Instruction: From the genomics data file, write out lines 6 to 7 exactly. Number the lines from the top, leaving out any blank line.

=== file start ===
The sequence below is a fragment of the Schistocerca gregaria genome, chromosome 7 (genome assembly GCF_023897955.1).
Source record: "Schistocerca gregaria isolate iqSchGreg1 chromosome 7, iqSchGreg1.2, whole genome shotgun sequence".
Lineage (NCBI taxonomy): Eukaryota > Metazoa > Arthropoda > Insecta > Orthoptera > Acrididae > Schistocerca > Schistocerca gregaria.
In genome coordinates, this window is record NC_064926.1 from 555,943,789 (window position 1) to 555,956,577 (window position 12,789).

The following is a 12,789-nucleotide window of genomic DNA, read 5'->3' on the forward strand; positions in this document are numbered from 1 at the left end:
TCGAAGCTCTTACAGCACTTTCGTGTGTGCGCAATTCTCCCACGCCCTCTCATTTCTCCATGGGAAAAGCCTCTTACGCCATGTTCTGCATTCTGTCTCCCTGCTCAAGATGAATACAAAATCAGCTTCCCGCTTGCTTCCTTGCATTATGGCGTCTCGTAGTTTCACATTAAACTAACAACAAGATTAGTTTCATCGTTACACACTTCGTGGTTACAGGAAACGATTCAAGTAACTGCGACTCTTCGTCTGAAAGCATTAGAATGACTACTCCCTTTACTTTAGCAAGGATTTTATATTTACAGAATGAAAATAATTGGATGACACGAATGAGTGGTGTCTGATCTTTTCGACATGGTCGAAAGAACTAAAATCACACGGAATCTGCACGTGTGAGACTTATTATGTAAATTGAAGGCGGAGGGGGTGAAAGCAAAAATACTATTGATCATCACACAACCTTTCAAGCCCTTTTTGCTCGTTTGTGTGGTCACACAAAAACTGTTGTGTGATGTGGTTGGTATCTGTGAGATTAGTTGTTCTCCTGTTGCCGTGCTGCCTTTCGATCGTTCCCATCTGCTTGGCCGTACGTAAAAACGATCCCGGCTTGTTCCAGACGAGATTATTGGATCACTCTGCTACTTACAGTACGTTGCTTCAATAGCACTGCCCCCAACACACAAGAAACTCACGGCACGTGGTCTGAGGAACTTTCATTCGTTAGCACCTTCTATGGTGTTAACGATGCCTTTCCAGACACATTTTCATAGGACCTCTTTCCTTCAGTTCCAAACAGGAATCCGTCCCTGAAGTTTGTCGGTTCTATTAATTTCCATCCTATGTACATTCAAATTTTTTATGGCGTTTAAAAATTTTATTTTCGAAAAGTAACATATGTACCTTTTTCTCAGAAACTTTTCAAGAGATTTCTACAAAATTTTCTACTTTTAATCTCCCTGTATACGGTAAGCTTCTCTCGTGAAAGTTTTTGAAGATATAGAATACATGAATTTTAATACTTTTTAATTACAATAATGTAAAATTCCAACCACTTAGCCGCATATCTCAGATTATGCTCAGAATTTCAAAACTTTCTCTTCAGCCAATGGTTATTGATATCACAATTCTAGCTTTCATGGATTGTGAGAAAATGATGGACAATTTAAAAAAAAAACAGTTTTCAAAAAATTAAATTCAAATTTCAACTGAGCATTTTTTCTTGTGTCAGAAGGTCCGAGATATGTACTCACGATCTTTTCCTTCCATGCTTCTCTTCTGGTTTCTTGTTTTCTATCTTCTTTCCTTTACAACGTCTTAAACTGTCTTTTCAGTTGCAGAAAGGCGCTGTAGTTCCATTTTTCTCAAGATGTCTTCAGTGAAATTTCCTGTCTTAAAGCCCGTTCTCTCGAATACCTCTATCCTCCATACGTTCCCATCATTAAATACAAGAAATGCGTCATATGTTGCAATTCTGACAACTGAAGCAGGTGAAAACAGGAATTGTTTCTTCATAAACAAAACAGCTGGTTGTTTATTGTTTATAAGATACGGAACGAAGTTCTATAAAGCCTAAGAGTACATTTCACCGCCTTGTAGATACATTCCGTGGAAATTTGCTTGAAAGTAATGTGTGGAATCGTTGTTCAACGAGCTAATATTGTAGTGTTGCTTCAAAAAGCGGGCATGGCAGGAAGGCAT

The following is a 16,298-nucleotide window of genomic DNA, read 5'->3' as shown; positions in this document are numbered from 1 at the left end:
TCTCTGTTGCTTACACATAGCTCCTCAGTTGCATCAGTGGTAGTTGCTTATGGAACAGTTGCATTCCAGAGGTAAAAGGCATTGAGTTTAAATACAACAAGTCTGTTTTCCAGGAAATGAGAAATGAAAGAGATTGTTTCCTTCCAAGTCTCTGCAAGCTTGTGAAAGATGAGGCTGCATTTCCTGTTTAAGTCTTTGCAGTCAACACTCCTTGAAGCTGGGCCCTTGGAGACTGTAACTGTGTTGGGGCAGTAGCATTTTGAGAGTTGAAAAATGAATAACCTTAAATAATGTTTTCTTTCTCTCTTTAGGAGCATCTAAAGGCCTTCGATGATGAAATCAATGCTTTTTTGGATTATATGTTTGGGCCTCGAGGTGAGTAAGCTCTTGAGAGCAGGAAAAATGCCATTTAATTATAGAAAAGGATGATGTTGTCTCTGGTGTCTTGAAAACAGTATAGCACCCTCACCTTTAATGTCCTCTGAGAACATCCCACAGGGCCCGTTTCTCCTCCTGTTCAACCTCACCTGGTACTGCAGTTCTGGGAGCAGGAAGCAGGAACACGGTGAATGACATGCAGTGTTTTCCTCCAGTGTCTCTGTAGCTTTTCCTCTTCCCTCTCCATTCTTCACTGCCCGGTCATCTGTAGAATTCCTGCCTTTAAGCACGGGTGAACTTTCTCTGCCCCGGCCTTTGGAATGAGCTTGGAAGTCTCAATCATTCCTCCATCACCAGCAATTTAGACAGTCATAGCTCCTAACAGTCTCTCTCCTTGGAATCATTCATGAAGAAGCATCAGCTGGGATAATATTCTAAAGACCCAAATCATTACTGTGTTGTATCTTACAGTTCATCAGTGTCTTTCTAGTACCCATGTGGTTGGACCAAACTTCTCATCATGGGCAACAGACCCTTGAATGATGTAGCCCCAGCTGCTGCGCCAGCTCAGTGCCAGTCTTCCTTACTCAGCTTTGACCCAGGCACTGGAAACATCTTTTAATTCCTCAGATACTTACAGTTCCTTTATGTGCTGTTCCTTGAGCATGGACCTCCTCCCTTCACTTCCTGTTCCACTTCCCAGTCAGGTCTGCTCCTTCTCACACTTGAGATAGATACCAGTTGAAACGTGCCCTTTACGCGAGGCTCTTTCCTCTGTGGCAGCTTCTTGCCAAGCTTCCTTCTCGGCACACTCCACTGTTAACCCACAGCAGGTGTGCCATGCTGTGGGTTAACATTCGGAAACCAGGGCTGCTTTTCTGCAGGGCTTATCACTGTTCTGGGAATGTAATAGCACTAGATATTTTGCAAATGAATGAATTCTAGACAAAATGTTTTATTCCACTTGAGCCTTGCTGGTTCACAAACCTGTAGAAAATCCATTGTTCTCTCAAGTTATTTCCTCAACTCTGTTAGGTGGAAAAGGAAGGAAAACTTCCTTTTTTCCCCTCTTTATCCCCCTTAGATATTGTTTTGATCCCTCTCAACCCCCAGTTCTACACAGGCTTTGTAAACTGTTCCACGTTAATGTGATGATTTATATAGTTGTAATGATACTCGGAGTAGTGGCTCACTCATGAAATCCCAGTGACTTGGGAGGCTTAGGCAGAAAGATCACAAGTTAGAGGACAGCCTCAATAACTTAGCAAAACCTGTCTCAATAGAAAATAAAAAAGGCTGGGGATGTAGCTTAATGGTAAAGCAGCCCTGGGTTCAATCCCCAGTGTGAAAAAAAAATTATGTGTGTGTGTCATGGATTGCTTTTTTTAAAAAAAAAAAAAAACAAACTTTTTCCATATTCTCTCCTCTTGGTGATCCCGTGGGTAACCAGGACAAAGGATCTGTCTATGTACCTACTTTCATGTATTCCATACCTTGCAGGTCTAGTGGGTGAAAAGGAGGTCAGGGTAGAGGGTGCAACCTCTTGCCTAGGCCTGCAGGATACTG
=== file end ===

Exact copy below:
TCGAAGCTCTTACAGCACTTTCGTGTGTGCGCAATTCTCCCACGCCCTCTCATTTCTCCATGGGAAAAGCCTCTTACGCCATGTTCTGCATTCTGTCTCCCTGCTCAAGATGAATACAAAATCAGCTTCCCGCTTGCTTCCTTGCATTATGGCGTCTCGTAGTTTCACATTAAACTAACAACAAGATTAGTTTCATCGTTACACACTTCGTGGTTACAGGAAACGATTCAAGTAACTGCGACTCTTCGTCTGAAAGCATTAGAATGACTACTCCCTTTACTTTAGCAAGGATTTTATATTTACAGAATGAAAATAATTGGATGACACGAATGAGTGGTGTCTGATCTTTTCGACATGGTCGAAAGAACTAAAATCACACGGAATCTGCACGTGTGAGACTTATTATGTAAATTGAAGGCGGAGGGGGTGAAAGCAAAAATACTATTGATCATCACACAACCTTTCAAGCCCTTTTTGCTCGTTTGTGTGGTCACACAAAAACTGTTGTGTGATGTGGTTGGTATCTGTGAGATTAGTTGTTCTCCTGTTGCCGTGCTGCCTTTCGATCGTTCCCATCTGCTTGGCCGTACGTAAAAACGATCCCGGCTTGTTCCAGACGAGATTATTGGATCACTCTGCTACTTACAGTACGTTGCTTCAATAGCACTGCCCCCAACACACAAGAAACTCACGGCACGTGGTCTGAGGAACTTTCATTCGTTAGCACCTTCTATGGTGTTAACGATGCCTTTCCAGACACATTTTCATAGGACCTCTTTCCTTCAGTTCCAAACAGGAATCCGTCCCTGAAGTTTGTCGGTTCTATTAATTTCCATCCTATGTACATTCAAATTTTTTATGGCGTTTAAAAATTTTATTTTCGAAAAGTAACATATGTACCTTTTTCTCAGAAACTTTTCAAGAGATTTCTACAAAATTTTCTACTTTTAATCTCCCTGTATACGGTAAGCTTCTCTCGTGAAAGTTTTTGAAGATATAGAATACATGAATTTTAATACTTTTTAATTACAATAATGTAAAATTCCAACCACTTAGCCGCATATCTCAGATTATGCTCAGAATTTCAAAACTTTCTCTTCAGCCAATGGTTATTGATATCACAATTCTAGCTTTCATGGATTGTGAGAAAATGATGGACAATTTAAAAAAAAAACAGTTTTCAAAAAATTAAATTCAAATTTCAACTGAGCATTTTTTCTTGTGTCAGAAGGTCCGAGATATGTACTCACGATCTTTTCCTTCCATGCTTCTCTTCTGGTTTCTTGTTTTCTATCTTCTTTCCTTTACAACGTCTTAAACTGTCTTTTCAGTTGCAGAAAGGCGCTGTAGTTCCATTTTTCTCAAGATGTCTTCAGTGAAATTTCCTGTCTTAAAGCCCGTTCTCTCGAATACCTCTATCCTCCATACGTTCCCATCATTAAATACAAGAAATGCGTCATATGTTGCAATTCTGACAACTGAAGCAGGTGAAAACAGGAATTGTTTCTTCATAAACAAAACAGCTGGTTGTTTATTGTTTATAAGATACGGAACGAAGTTCTATAAAGCCTAAGAGTACATTTCACCGCCTTGTAGATACATTCCGTGGAAATTTGCTTGAAAGTAATGTGTGGAATCGTTGTTCAACGAGCTAATATTGTAGTGTTGCTTCAAAAAGCGGGCATGGCAGGAAGGCAT

The following is a 16,298-nucleotide window of genomic DNA, read 5'->3' as shown; positions in this document are numbered from 1 at the left end: